PLAYMAKER
The Playmaker
Let's play
PLAYMAKER
  • It's Wednesday
    What day is it?
  • Now
    What time is it?
  • Anywhere in Sydney
    Where are you?
  • What do you feel like?
    What do you feel like?
  • And what else?
    And what else?
  • LET'S PLAY
TRAVEL & LEISURE

A Weekender's Guide to the Red Centre During Field of Light

Where to stay, eat, drink and sightsee on the arid plains of the Australian outback.
By Jasmine Crittenden
June 21, 2017
  shares

A Weekender's Guide to the Red Centre During Field of Light

Where to stay, eat, drink and sightsee on the arid plains of the Australian outback.
By Jasmine Crittenden
June 21, 2017
  shares

in partnership with

If you haven't already visited Uluru, it's probably on your bucket list. Getting as close to the rock as possible is bound to be your main goal, but you may as well do some top-notch eating, drinking, sleeping and adventuring while you're at it. Being so popular with, well, everyone, Uluru and its surrounds have options for every budget and travelling style. A main attraction in the area, other than the rock itself, is the Field of Light festival. Running until March 2018, this huge exhibition features a mind-blowing installation by internationally-acclaimed artist Bruce Munro, made of 50,000 lights that collectively appear as a massive, magical, multi-coloured carpet around the base of the rock.

Some events (like this one) are worthy of a big trip, and aside from casual laziness and a little lack of inspiration, there's really nothing stopping you from squeezing Field of Light into your schedule. We've teamed up with Mazda3 to help you plan your out-of-the-city trips ahead of time, so you can detour from your regular routine and inject a little adventure into your life. Here's our Weekender's Guide to the Red Centre of the Northern Territory during Field of Light — what to do, what to eat and drink for a weekend and where to stay  — whether you want to sleep under the stars, or splurge on five-star luxury.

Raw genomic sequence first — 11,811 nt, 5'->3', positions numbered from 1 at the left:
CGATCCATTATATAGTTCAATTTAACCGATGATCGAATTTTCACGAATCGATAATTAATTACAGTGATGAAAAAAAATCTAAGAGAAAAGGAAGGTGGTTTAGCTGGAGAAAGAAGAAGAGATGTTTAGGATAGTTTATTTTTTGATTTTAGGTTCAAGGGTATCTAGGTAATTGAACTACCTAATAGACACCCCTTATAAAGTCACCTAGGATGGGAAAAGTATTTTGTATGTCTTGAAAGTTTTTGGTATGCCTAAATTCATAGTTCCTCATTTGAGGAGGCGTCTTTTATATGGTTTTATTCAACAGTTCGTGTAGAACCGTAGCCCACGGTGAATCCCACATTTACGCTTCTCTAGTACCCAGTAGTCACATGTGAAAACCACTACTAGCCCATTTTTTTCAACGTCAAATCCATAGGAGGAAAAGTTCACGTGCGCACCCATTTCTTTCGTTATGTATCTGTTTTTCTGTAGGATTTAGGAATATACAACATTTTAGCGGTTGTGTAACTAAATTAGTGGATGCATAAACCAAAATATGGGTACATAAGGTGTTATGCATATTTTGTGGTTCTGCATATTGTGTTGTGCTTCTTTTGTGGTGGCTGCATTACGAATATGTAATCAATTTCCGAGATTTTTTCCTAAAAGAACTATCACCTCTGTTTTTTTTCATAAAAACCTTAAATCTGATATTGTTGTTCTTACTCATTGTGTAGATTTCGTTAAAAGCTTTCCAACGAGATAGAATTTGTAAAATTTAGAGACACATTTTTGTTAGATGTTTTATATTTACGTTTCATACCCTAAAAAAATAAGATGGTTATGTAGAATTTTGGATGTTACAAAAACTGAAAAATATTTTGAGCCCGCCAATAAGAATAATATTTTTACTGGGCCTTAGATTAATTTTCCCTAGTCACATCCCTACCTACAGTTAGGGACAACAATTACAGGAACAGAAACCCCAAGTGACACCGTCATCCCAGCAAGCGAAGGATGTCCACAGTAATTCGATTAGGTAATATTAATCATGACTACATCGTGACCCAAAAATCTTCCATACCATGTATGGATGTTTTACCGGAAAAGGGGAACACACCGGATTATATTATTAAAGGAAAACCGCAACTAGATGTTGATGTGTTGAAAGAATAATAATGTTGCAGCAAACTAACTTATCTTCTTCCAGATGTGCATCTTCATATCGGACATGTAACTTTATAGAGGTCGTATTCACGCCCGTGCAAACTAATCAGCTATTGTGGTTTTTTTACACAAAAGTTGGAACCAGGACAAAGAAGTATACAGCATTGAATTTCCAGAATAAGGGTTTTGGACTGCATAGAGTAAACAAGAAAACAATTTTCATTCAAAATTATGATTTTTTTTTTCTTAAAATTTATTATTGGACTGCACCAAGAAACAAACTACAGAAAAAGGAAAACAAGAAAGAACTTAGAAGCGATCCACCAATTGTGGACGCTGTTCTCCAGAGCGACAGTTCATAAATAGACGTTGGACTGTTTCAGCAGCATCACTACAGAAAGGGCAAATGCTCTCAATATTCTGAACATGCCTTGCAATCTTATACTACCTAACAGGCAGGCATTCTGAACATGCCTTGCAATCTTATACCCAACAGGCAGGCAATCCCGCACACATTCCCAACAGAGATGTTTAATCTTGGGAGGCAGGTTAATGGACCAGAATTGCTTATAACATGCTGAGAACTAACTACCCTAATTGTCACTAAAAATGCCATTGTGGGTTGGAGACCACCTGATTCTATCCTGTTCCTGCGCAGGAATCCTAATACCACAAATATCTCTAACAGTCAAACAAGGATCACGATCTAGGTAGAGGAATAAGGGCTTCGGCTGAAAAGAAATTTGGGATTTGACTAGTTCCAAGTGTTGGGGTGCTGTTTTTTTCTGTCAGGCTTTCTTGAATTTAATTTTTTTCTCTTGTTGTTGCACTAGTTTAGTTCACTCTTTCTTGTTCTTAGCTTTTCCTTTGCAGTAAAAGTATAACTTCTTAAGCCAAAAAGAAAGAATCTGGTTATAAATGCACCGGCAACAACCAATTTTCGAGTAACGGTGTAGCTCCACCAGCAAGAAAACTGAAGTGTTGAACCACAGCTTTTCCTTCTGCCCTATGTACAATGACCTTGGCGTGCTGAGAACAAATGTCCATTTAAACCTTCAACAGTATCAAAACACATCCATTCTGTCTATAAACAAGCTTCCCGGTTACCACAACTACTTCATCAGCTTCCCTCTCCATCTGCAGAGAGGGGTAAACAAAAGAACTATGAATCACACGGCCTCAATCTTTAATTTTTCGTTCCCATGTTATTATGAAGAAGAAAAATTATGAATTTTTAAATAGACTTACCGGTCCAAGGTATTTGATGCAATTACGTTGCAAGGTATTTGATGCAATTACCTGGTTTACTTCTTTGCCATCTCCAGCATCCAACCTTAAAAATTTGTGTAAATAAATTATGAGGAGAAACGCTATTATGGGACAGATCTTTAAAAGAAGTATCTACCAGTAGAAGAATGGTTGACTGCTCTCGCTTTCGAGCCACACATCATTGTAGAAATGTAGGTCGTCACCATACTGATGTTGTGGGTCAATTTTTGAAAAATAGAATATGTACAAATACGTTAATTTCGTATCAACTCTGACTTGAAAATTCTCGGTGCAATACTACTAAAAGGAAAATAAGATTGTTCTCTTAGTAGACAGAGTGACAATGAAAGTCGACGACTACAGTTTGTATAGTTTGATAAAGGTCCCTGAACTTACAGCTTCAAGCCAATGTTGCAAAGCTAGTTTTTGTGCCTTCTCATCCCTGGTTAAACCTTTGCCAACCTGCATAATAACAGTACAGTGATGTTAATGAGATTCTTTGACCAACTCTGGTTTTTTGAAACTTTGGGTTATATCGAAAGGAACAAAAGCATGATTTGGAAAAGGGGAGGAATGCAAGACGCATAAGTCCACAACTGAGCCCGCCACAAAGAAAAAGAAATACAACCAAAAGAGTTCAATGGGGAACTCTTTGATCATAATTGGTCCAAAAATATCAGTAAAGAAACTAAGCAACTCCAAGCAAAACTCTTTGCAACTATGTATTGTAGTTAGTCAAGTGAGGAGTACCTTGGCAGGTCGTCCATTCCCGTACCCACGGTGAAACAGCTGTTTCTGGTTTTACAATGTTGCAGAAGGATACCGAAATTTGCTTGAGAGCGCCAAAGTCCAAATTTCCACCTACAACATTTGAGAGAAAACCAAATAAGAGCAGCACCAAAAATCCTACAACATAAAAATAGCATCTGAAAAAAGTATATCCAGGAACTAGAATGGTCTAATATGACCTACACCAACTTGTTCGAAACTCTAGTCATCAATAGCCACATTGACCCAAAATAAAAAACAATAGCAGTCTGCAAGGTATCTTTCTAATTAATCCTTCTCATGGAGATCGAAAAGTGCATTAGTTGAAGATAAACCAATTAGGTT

Tali Wiru.

EAT AND DRINK

Uluru is protected by Uluru-Kata Tjuta National Park, which means most of the eating and drinking has to happen outside of the park. However, there is one way you can feast in the park and under the stars, and that's on a sunset tour with AAT Kings. As you watch the sun disappear into the horizon, you'll be treated to a classic Aussie barbecue, packed with garlic prawns, lamb sausages, chicken skewers and kangaroo. There's also the Sounds of Silence dinner at Ayers Rock Resort with Uluru as your backdrop. This is a fancier affair, beginning with canapes and sparkling wine, then moving through three courses inspired by bush tucker — all to the sounds of a live didgeridoo performance. You'll also get a guided tour of the stars and return rides to and from your hotel with this experience. We should also mention, the resort's even more extraordinary experience, Tali Wiru, where atop a sand dune, you'll work your way through four courses matched with top-shelf Aussie wines. Dishes include Paroo kangaroo, wagyu fillet from Darling Downs, Glacier 51' Toothfish and twice-baked soufflé made with Heidi Farm gruyere.

Outback Pioneer Hotel.

Don't have cash to splash for fine dining? Fear not, there are a bunch of tasty morsels around that are much more wallet-friendly. It's hard to imagine a more outback experience than the Outback Pioneer Hotel's DIY barbecue, where you can grab a slab of kangaroo, barramundi fillet and an emu sausage or two, and cook up an true blue Aussie feast. If that sounds like too much work, though, head to the Pioneer Kitchen for an affordable a la carte menu which features a crocodile hot dog.

Meanwhile, at Desert Gardens Hotel, there's Arnguli Grill and Restaurant. Surrounded by ghost gums and overlooking the hotel pool, you'll tuck into dishes laced with Indigenous ingredients. Gear up to try seeds, spices and grains you've never heard of before.